I watched him recapping his bottle of bleach. "What's happening to you?"

"You can't save everyone, Stephen. Not even you. Mercy was right enough for the girl."

It was all I could do to keep from ripping off my suit, as though only my self-destruction would change his mind. "She was dying."

He was kneeling before me now, repacking his disinfectant kit. "If we don't stop it here, cauterize it, now, it's going to slip out of this jungle and march across this continent and the planet."

I saw it all then, the bulletining of Special Pathogens black-baggers, his reluctance to issue an international alert. "You were going to bury this from the beginning."

"No," he said. "Not from the beginning. But early on."

"I'm calling Krebs."

"I told him to expect you. But the jets won't be called back. The uranium mine is in violation of international treaties and the Department of Defense will strike whether we remain here or not."

"Peter," I said. "Listen to me. Burning these people alive"

He snapped the kit shut and stood. "We don't have the supplies to euthanatize everyone. But if you have a favorite or two, be my guest."

He started away with his plastic kit like a salesman moving on to his next call, leaving me standing with the two animal carcasses. Vapor waves of bleach, formerly the essence of cleanliness, of household chores and gym socks in the wash, of pale grout and a gleaming bathroom floor now and forever the effluvium of disease containment, of ablution.

At once I started after him. The girl with the vitiligo was watching for me at the huts, but I brushed past her grabbing arms and searched the camp for Peter. I passed the trauma area and a patient cried out, and I stopped only long enough to treat him. But soon there were others calling for my attention, more than the nurses could handle. After a while I stopped looking over his shoulder. I began treating the doomed as fast as I could.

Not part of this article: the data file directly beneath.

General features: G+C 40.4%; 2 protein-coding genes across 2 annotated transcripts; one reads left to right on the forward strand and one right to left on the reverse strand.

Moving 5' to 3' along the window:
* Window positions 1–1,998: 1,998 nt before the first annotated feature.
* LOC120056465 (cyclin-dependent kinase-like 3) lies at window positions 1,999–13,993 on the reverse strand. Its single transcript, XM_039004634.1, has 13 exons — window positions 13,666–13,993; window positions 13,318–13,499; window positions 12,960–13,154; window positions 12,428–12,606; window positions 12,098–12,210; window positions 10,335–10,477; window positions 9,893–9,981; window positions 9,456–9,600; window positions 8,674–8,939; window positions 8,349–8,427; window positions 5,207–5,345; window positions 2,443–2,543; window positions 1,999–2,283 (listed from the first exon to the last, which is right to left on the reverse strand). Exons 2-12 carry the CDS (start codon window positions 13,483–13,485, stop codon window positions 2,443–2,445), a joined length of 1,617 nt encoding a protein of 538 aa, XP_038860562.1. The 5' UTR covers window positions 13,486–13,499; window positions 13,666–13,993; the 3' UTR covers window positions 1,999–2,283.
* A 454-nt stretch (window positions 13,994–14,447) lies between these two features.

Copyright ) 1998 by Chuck Hogan

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Sort by: Showing all of 3 Customer Reviews
  • Anonymous

    Posted February 22, 2002

    Great book!

    This is a classic Sci-Fi biological outbreak story. Dr. Peter Maryk, who has a superhuman immune system, and Dr. Stephen Pearse are rivals as well as partners in developing a synthetic human blood. They are called to the Congo to help with what appears to be a smallpox outbreak. It turns out to be a new virus that is extremely lethal. This action packed thriller takes place in the near future (2010-2016) and is not beyond believability. Well worth the read! I happened to listen to the audio version - Gordon Thomson is excellent in his interpretation. I will be picking up the book to read it - I am sure I missed some nuances while driving on the PA Turnpike!

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    Posted July 2, 2009

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    Posted September 12, 2012